WATERVILLE — College graduates working at Maine businesses in the fields of science, technology, engineering and mathematics will be eligible to apply for student debt relief as part of a new statewide program offered by the Harold Alfond Foundation and administered by the Finance Authority of Maine.

Alfond Foundation Chairman Greg Powell announced the Alfond Leaders program Tuesday in the Hains building at 173 Main St. in downtown Waterville, where the technology company CGI Group will move this summer. It plans to bring about 200 jobs to the area in the next few years.

Colby College, a partner in the Alfond initiative, is spending $5 million to renovate the building and is investing about $45 million overall as part of its and the city’s efforts to revitalize the downtown and bring more people to live and work there. The Hains building will have retail uses on the first floor.

More than 100 state and local officials, as well as business leaders and representatives of FAME, CGI, Colby and the Alfond Foundation packed the first floor of the Hains Building for the announcement Tuesday.

Powell said the Alfond Foundation would contribute $5.5 million toward starting the program, which would pay as much as 50 percent in college loan debt – up to $60,000 – for a qualifying STEM student who commits to working in Maine for at least five years. STEM stands for science, technology, engineering and mathematics.

The program, which hopes to choose about 150 Alfond Leaders over the next three years, is designed to help Maine employers attract and retain talented workers who would be awarded grants through a competitive application process. The program is open to Maine residents or those who would become residents upon being hired by a Maine-based employer and those who are employed or who will be employed by a Maine-based employer in designated STEM occupations.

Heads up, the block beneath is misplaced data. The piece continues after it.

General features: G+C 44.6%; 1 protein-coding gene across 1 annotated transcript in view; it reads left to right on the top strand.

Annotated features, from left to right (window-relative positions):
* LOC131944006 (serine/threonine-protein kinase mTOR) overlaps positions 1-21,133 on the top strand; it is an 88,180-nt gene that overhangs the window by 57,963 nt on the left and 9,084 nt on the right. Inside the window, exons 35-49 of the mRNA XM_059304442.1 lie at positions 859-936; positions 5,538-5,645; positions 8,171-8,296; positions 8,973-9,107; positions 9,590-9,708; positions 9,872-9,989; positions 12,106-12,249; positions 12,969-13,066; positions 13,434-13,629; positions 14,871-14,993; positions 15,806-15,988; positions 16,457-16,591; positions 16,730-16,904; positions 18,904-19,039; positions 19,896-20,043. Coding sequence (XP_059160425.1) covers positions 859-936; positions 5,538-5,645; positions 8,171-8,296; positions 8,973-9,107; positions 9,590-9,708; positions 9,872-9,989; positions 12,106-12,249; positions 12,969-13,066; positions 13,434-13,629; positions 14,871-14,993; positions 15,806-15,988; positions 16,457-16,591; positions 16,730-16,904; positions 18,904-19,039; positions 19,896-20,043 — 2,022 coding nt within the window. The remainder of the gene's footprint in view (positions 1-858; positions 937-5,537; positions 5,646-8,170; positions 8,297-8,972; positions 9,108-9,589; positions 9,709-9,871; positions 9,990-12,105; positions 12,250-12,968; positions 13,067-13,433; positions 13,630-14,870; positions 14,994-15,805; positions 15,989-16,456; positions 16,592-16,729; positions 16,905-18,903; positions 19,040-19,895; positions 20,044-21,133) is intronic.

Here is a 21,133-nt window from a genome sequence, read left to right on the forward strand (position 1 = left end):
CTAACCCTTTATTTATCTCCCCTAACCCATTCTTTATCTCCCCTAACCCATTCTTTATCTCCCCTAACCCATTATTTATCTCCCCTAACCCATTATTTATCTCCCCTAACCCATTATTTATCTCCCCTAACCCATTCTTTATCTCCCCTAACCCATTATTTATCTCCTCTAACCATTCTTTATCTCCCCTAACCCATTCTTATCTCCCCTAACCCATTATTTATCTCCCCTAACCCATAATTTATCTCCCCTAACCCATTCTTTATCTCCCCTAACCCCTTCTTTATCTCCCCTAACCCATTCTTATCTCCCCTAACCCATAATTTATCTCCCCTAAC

Nationally, those who graduated from college in 2016 and borrowed to finance their degrees carry an average of $37,173 in student debt, according to loan expert Mark Kantrowitz. That amount represents a 6 percent increase from 2015.

Powell said Maine faces the challenge of high student debt and meeting the state’s workforce needs, and noted that those who have high student debt are less likely to buy homes, start a business or become entrepreneurs. In Maine, which has 1.3 million residents, outstanding student debt totals $4.8 billion, Powell said, citing some estimates that put average Maine college student debt at nearly $30,000 – the seventh-highest in the country. Many graduates go out of state to look for higher-paying jobs, and the workforce shortage threatens economic prosperity, he said.

Adding to the challenge is the declining birth rate in Maine, a state that has the oldest population in the U.S.

The state lacks an adequate and steady supply of workers to meet the current and future needs, and it is imperative that businesses such as CGI can recruit and keep workers, Powell said.

“At the Harold Alfond Foundation, we want to help this happen by funding student debt reduction to recruit and retain STEM workers,” he said.

Powell asked for others to spread the word and help expand the effort to attract and retain skilled workers in Maine, adding that the late Harold Alfond would say the Alfond Leaders is a start but the foundation cannot do it alone – it needs partners and a bigger team.